- Posted by Mercury Security
- On July 19, 2016
- 0 Comments
I read with interest an article in the Antrim Guardian that highlights comments made by a former Security Guard and an Emergency Department nurse from Antrim Area Hospital who claimed that workers were being attacked on a weekly basis. The nurse concluded that just one security guard is on duty from 3pm to 6am every day, patrolling the whole hospital premises including the front reception, where CCTV monitors are located, and the renal unit, an external building, which must be locked up at night by the lone worker.
I regard this as a very serious matter and would be delighted to come along with the Training Manager of my company Mercury Security & Facilities Management to discuss with the Northern Health and Social Care Trust. I can offer my expertise that will hopefully contribute to preventing a very serious injury or loss of life going forward.
As with any other form of work, employers are expected to undertake a risk assessment before employees are allowed to work alone. In the Health and Safety Executive guidance document, a lone worker is defined as someone who works by themselves without close or direct supervision.
If you are employing a 3rd party to supply the security services have you seen all their paperwork and can you safely say all boxes are ticked?
Corporate manslaughter conviction
In February 2011, legal history was made when a company was found guilty of corporate manslaughter relating to an employee’s death. It was the first prosecution under the Corporate Manslaughter and Corporate Homicide Act 2007 and the company was fined £385,000.
Employees working alone should at all times be at no greater risk than other employees. It is an employer’s duty to assess risks to employees and take steps to avoid or control the risks.
Risk assessments and action plans aim to make good health and safety management more proactive than the traditional reactive approach. They need to reflect how dangers can change based upon various factors, such as perception, experience, location, time of day, the nature of the work being carried out and whether or not the employee is regarded as a lone worker.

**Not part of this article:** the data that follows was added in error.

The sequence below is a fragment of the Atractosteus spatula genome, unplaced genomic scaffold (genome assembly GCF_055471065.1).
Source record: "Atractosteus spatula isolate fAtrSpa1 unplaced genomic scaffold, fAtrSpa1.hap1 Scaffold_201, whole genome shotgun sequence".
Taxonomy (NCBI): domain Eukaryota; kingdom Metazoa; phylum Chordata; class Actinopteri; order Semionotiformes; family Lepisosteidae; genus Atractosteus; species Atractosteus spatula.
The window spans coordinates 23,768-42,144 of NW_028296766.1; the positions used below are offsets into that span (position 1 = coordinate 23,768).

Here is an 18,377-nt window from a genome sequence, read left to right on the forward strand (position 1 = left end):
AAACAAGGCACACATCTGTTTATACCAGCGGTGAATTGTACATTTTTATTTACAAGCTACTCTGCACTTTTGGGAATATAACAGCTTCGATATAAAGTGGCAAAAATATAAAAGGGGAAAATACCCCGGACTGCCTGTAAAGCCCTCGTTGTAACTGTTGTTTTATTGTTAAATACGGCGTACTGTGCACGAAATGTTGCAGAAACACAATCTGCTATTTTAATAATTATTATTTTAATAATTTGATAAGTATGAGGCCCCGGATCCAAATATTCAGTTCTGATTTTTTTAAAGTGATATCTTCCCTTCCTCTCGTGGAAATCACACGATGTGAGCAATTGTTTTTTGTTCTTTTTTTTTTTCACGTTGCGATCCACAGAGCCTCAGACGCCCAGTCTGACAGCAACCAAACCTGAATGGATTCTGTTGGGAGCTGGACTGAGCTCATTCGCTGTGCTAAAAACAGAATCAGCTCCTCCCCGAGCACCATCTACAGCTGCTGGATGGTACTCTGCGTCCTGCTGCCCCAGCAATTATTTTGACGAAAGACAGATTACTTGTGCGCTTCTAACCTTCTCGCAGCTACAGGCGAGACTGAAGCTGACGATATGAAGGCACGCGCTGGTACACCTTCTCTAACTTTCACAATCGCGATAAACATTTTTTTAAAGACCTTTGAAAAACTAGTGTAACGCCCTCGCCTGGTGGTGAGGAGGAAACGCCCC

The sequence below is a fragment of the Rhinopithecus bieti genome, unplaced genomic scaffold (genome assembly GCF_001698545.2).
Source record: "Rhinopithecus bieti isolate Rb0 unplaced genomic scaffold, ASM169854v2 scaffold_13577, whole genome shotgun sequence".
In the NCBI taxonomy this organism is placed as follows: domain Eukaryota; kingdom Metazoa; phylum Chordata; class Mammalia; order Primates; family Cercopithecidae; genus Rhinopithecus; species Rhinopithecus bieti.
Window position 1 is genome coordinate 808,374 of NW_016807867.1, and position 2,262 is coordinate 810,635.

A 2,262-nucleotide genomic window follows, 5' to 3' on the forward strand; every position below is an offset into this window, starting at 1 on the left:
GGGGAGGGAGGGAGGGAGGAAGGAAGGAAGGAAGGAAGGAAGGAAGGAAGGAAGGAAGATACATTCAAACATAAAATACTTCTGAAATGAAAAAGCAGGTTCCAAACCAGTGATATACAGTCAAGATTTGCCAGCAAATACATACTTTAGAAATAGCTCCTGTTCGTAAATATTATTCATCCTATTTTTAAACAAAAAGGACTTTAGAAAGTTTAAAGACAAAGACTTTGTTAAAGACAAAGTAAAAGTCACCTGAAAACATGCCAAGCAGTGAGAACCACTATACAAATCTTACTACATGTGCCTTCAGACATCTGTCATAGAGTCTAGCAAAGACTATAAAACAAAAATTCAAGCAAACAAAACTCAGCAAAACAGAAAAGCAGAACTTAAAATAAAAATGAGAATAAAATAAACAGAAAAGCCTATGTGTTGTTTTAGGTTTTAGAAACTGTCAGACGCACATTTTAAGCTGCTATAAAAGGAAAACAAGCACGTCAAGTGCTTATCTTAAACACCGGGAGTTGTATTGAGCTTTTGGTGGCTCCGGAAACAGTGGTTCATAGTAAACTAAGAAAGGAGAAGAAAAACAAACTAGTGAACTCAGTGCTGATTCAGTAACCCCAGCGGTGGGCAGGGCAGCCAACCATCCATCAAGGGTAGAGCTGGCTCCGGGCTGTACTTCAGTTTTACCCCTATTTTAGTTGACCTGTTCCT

It is therefore crucial that risk assessments are communicated, understood and reviewed by all parties involved regularly.
The HSE introduced a simple five-step risk assessment, which is illustrated below, to help employers establish the risk from a corporate perspective.
- Identify the hazards
As a first step, you should identify any possible hazards by examining: the nature of the job;
- The type of clients or customers the employee may work with or may encounter;
- The places, locations, times and environments that are relevant;
- The views of the staff; and
- Incident reports, including any near misses.
- Decide who might be harmed and how
Next, think about: which staff and types of employees might be harmed?
- What type of injury or ill health might occur – for example, through violence if employees are attacked;
- Through hostage taking or false imprisonment; or by doing something against the customer’s wishes?
- Evaluate the risks and decide on precautions
In this third step, you should:
- Decide whether the existing precautions are adequate or more should be done;
- Whether or not the risks are low or acceptable;
- Establish if there are systems in place aimed at eliminating or reducing the risk, and whether or not you have clear risk assessments;
- Find out if staff have skills in defusing situations;
- Discover immediately if your company or the company that you are hiring comply and has a clear policy, procedure and guidelines for visiting or dealing with clients while alone;
- Find out if there is a clear audit trail to ensure colleagues know the whereabouts of an employee in the event of non-return to the office or reporting back to head office; and
- Establish if staff has personal alarms, mobile telephones or mobile panic alarms (electronic ID badges) that can alert the employer to the employee’s location.
- What procedures are in place, are the lone working employees/staff being monitored by a NSI Gold approved Command & Control Monitoring Centre.
- Record your findings and implement them
At this stage, you or the company you are hiring should:
- Complete a risk assessment
- Design an action plan
- Communicate the information to employees. And you the client should receive copies of all the paperwork or computerised records for your filing.
- Review your assessment and update if necessary
Step five ensures you keep your action plan up to date by:
- Reviewing the plan on a regular basis, but at least once a year;
- Changing and amending the plan as required; and
- Ensuring the action plan is completed and implemented.
If you feel that any of the above applies to you or may benefit you as an employee, or an employer please do not hesitate to contact Mercury Security to arrange a free consultation of your health and safety and lone worker requirements.